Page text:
Precision feeding with a decision support tool dealing with daily and individual pigs’ body weight

Nathalie Quiniou (IFIP) Michel Marcon (IFIP) et Ludovic Brossard (INRA), 69h Annual meeting of the european federation of animal science (EAAP), Dubrovnik, Croatie, 27-31 août 2018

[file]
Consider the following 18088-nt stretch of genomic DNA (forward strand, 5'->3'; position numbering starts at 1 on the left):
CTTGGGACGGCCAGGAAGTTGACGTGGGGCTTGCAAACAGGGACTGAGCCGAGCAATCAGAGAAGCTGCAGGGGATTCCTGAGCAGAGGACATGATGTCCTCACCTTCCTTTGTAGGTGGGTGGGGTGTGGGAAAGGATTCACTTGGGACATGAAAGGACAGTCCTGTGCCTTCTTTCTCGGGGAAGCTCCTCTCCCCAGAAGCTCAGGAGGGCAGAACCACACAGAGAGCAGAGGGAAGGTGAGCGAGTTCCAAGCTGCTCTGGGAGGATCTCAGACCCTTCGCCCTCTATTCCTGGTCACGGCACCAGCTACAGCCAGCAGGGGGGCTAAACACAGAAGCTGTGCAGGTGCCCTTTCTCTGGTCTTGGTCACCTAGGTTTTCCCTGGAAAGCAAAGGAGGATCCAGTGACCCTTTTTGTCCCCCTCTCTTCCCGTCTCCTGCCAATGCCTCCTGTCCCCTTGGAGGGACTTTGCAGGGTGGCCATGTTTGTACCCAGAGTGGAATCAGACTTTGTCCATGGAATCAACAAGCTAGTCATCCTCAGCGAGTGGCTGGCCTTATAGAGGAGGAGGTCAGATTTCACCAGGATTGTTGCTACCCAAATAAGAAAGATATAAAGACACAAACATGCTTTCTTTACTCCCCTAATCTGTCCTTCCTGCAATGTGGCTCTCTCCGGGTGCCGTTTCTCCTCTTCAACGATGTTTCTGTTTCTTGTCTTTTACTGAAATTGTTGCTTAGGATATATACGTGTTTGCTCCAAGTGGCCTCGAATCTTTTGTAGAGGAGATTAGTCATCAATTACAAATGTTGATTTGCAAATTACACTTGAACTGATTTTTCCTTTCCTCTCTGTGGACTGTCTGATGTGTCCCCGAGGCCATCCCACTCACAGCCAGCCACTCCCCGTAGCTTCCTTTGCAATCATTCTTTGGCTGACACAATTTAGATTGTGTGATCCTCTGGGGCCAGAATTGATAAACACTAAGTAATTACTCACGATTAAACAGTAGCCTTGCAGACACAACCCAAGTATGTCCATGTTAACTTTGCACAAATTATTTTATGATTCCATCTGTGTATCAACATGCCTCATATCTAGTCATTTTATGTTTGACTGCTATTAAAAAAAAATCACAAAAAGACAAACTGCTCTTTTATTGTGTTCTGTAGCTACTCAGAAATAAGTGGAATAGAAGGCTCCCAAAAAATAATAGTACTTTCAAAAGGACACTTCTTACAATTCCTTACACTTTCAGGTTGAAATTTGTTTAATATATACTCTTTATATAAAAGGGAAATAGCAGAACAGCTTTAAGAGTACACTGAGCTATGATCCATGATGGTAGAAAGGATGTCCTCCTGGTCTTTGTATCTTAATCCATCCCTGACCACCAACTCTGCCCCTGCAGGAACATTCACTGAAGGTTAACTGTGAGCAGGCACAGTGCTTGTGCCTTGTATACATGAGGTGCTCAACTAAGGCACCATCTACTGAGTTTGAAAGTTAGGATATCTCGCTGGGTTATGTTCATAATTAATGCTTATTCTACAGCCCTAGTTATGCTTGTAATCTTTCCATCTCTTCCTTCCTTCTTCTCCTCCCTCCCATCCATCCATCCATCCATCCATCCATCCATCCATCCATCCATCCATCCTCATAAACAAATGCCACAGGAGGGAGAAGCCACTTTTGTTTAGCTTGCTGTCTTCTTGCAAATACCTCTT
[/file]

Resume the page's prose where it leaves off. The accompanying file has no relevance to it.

Nutritionists, feed companies and equipment manufacturers look for solutions that help farmers to improve sustainability of pig production. Based on experimental results obtained in silico or in vivo, a better adequacy between amino acid supplies and requirements increases feed efficiency and farmer’s income and reduces the environmental impact of growing pigs, highlighting the interest for precision feeding. Data are collected to characterize daily animal traits (e.g. body weight, BW) and their variation from one day to another (e.g. growth rate, &‘6;BW). They are used to determine the requirement for maintenance and growth on the next day, respectively. Therefore, adequacy between requirements and supplies depends on these predicted BW and &‘6;BW. The double exponential smoothing (Holt-Winters) method with a smoothing parameter &”5;=0.6 (HW0.6), presents a low sensitivity to the number of latest values used to forecast BW. It seems to allow for a secured prediction of BW soon after the beginning of the growing phase (at least after 4 days). A group of pigs was used in restricted feeding conditions to compare results obtained either with a 2-phase feeding strategy, considered as the control treatment, or a precision feeding strategy based on BW forecasting with the HW0.6 method. Pigs allocated to both treatments were group-housed in the same pen, equipped with the decision support system built in the Feed-a-Gene project to manage the data, to determine in real-time the corresponding nutritional requirements, and to adapt the feed characteristics provided to each pig through the blend of two diets (9.75 MJ net energy/kg, 0.5 or 1.0 g of digestible lysine per MJ). Available results from 24 pigs per treatment indicate that overall average growth performance were not influenced by the feeding strategy (P>0.58 for both average daily gain and feed conversion ratio) but digestible lysine intake was reduced by 6% (1,774 vs 1,879 g, P<0.01) and N output by 7% (P<0.01) with precision feeding. Results will be completed by a second group using the same treatments. This study is part of the Feed-a-Gene project and received funding from the European Union’s H2020 program under grant agreement no. 633531.